To keep Havanas ready for smoking, they should be stored at between 16 and 18 degrees Celsius and at a relative humidity of 65 to 70%.
Given the vagaries of our climate, you will be well advised to invest in a humidor, which is a cabinet fitted with a moisture source. This will enable you to keep a small quantity of cigars ready for day to day smoking at home or in the office. Larger quantities are best stored with your Cigar Merchant.
The Condition Test
Before you light up the Havana of your choice you may wish to check that it is in good condition. Hold the cigar between your thumb and index and squeeze gently. It should feel slightly springy to the touch.
The wrapper leaf should feel like silk with the sheen of the natural oils present.
Some people make a great show of rolling a cigar next to their ear. “Listening to the band”, as is termed in the trade, served no useful purpose and risks ruining the cigar.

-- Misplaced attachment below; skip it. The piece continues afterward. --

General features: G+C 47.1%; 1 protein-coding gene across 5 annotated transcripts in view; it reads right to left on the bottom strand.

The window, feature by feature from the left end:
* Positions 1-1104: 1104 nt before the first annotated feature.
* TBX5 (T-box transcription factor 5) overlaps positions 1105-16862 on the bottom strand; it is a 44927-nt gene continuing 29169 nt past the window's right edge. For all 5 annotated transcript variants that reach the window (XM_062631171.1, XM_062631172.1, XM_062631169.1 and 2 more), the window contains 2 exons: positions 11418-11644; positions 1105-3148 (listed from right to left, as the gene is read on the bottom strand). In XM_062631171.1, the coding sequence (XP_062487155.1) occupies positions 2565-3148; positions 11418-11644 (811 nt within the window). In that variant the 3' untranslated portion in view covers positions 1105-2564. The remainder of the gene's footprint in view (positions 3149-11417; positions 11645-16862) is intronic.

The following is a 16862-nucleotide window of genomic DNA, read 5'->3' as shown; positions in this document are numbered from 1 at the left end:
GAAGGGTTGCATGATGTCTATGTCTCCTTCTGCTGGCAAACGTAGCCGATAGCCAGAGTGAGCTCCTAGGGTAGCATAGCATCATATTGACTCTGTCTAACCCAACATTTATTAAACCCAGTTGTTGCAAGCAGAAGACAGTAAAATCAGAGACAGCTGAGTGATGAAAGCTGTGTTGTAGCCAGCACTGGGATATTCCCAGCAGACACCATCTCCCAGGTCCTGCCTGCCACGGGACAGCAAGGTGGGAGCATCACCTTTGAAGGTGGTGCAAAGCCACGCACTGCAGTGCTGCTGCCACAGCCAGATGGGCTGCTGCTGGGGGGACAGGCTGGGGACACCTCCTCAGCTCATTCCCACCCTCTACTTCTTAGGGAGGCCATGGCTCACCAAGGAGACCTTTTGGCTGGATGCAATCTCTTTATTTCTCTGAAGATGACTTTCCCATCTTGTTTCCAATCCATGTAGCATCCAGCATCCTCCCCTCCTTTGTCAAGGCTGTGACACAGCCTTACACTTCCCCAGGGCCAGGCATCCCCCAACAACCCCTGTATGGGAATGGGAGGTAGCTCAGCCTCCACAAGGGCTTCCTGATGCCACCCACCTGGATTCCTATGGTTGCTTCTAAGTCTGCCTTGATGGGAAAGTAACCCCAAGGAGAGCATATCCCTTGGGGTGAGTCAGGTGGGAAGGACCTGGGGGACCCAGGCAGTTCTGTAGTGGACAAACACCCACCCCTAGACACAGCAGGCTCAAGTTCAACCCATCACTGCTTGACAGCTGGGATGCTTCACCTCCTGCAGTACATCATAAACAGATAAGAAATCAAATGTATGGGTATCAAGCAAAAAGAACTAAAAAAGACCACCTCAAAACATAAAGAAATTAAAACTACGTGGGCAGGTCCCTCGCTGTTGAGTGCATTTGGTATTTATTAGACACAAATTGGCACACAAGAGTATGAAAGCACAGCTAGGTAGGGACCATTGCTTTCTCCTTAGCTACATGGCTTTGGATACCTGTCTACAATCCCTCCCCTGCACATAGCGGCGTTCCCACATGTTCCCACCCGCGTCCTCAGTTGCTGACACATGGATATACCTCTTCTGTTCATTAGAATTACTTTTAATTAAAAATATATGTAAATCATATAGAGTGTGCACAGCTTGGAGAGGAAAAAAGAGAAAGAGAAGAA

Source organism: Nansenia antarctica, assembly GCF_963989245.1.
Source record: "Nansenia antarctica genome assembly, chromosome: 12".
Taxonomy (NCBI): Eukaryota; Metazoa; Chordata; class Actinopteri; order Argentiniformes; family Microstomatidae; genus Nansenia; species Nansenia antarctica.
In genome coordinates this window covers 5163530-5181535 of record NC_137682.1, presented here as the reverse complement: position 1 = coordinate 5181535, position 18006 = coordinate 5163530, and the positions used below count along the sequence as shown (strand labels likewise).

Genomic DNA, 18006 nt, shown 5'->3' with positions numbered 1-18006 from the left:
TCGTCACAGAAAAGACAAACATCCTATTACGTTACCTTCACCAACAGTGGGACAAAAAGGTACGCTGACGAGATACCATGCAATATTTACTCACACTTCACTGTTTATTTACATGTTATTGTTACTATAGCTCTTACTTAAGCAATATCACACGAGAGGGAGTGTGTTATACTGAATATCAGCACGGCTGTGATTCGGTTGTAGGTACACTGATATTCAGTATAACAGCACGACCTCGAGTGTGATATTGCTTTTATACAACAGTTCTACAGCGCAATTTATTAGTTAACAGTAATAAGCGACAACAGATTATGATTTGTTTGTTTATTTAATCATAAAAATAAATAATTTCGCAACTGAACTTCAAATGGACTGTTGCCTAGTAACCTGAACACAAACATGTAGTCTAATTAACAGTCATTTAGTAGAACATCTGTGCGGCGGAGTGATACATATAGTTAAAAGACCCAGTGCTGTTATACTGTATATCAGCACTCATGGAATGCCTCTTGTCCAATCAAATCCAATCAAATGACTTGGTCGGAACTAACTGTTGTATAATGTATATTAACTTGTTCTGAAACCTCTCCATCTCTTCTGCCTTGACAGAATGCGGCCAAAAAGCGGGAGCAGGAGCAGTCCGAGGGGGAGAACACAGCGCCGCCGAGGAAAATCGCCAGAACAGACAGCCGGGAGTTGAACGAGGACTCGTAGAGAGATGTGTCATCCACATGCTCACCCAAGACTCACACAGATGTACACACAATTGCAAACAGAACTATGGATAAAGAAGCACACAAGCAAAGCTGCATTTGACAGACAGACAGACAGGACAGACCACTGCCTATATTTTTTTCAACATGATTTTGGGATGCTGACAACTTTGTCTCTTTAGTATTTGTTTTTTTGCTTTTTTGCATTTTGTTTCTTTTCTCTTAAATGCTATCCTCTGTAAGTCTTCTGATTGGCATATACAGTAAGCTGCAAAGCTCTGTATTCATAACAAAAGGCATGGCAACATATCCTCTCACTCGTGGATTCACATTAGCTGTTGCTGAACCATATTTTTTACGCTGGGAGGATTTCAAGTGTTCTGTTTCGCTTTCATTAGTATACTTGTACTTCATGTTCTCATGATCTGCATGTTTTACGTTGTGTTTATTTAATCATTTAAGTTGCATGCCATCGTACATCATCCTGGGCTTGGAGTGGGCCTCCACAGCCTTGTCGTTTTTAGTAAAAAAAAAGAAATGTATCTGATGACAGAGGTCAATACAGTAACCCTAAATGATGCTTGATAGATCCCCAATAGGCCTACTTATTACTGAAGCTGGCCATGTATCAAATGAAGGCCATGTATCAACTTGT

Use a guillotine or special scissors to cut off most of the cap. Make your incision almost to the full width of the cigar but leave part of the cap intact to avoid the wrapper unraveling.
Think again before piercing the end with a match or cocktail stick. It compresses the tobacco into a lump which impedes the draw.
There is no need to remove the band at this stage. When the cigar has warmed up you can take the band off without damaging the wrapper.
An odorless flame from a butane gas lighter or match, after the head has burned, is best. Use a petrol lighter or a wax match only if you want the cigar to taste of petrol or wax.
Lighting a Havana is far too important to be rushed. First char the open end in a flame to prepare it for even ignition.
Now gently blow on the glowing end to ensure that it is burning evenly.
Then place it between your lips and draw the flame into the cigar while rotating it with your fingers.
The fatter the cigar, the more time and care must be devoted to bringing it to life.
If your cigar goes out, you need not abandon it. Re-light it by applying a flame to the perimeter to burn away the wrapper which will resemble the rim of a tiny volcanic crater. Then re-light as with a new cigar, first blowing through it to clear out any stale residual smoke that may linger within the filler.
There is never any need to stub out a Havana. Just lay it to rest when it has served its purpose. It will go out quickly all by itself. Let it die with dignity.